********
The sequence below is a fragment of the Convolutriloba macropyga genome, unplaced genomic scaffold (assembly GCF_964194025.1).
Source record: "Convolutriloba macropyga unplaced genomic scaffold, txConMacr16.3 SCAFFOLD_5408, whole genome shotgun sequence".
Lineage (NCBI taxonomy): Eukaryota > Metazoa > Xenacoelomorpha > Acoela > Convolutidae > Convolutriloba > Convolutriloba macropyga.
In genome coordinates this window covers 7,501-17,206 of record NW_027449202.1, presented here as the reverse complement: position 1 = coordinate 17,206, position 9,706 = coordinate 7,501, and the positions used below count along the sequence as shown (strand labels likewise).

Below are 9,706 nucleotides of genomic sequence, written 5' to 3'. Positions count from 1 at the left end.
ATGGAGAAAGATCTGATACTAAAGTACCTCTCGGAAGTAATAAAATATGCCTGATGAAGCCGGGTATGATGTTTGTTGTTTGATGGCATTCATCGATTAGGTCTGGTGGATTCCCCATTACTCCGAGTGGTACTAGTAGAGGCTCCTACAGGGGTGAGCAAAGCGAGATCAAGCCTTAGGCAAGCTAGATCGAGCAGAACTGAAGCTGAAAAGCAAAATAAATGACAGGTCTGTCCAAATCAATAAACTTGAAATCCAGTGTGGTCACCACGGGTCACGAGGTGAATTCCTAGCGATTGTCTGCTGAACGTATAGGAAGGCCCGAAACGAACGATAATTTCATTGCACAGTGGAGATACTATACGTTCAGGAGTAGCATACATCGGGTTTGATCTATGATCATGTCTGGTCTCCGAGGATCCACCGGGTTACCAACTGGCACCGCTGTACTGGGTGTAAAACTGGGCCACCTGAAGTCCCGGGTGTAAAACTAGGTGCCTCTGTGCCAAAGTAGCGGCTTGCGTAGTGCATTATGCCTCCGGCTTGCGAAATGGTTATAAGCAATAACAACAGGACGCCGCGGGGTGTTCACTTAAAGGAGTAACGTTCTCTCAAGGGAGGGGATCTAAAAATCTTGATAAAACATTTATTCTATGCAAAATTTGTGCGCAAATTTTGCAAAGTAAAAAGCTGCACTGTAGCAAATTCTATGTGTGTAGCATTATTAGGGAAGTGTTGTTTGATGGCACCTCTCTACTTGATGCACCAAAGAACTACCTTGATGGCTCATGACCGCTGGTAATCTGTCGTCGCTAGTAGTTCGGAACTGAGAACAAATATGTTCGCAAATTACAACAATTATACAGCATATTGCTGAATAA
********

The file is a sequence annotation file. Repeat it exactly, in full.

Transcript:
The sequence below is a fragment of the Convolutriloba macropyga genome, unplaced genomic scaffold (assembly GCF_964194025.1).
Source record: "Convolutriloba macropyga unplaced genomic scaffold, txConMacr16.3 SCAFFOLD_5408, whole genome shotgun sequence".
Lineage (NCBI taxonomy): Eukaryota > Metazoa > Xenacoelomorpha > Acoela > Convolutidae > Convolutriloba > Convolutriloba macropyga.
In genome coordinates this window covers 7,501-17,206 of record NW_027449202.1, presented here as the reverse complement: position 1 = coordinate 17,206, position 9,706 = coordinate 7,501, and the positions used below count along the sequence as shown (strand labels likewise).

Below are 9,706 nucleotides of genomic sequence, written 5' to 3'. Positions count from 1 at the left end.
ATGGAGAAAGATCTGATACTAAAGTACCTCTCGGAAGTAATAAAATATGCCTGATGAAGCCGGGTATGATGTTTGTTGTTTGATGGCATTCATCGATTAGGTCTGGTGGATTCCCCATTACTCCGAGTGGTACTAGTAGAGGCTCCTACAGGGGTGAGCAAAGCGAGATCAAGCCTTAGGCAAGCTAGATCGAGCAGAACTGAAGCTGAAAAGCAAAATAAATGACAGGTCTGTCCAAATCAATAAACTTGAAATCCAGTGTGGTCACCACGGGTCACGAGGTGAATTCCTAGCGATTGTCTGCTGAACGTATAGGAAGGCCCGAAACGAACGATAATTTCATTGCACAGTGGAGATACTATACGTTCAGGAGTAGCATACATCGGGTTTGATCTATGATCATGTCTGGTCTCCGAGGATCCACCGGGTTACCAACTGGCACCGCTGTACTGGGTGTAAAACTGGGCCACCTGAAGTCCCGGGTGTAAAACTAGGTGCCTCTGTGCCAAAGTAGCGGCTTGCGTAGTGCATTATGCCTCCGGCTTGCGAAATGGTTATAAGCAATAACAACAGGACGCCGCGGGGTGTTCACTTAAAGGAGTAACGTTCTCTCAAGGGAGGGGATCTAAAAATCTTGATAAAACATTTATTCTATGCAAAATTTGTGCGCAAATTTTGCAAAGTAAAAAGCTGCACTGTAGCAAATTCTATGTGTGTAGCATTATTAGGGAAGTGTTGTTTGATGGCACCTCTCTACTTGATGCACCAAAGAACTACCTTGATGGCTCATGACCGCTGGTAATCTGTCGTCGCTAGTAGTTCGGAACTGAGAACAAATATGTTCGCAAATTACAACAATTATACAGCATATTGCTGAATAA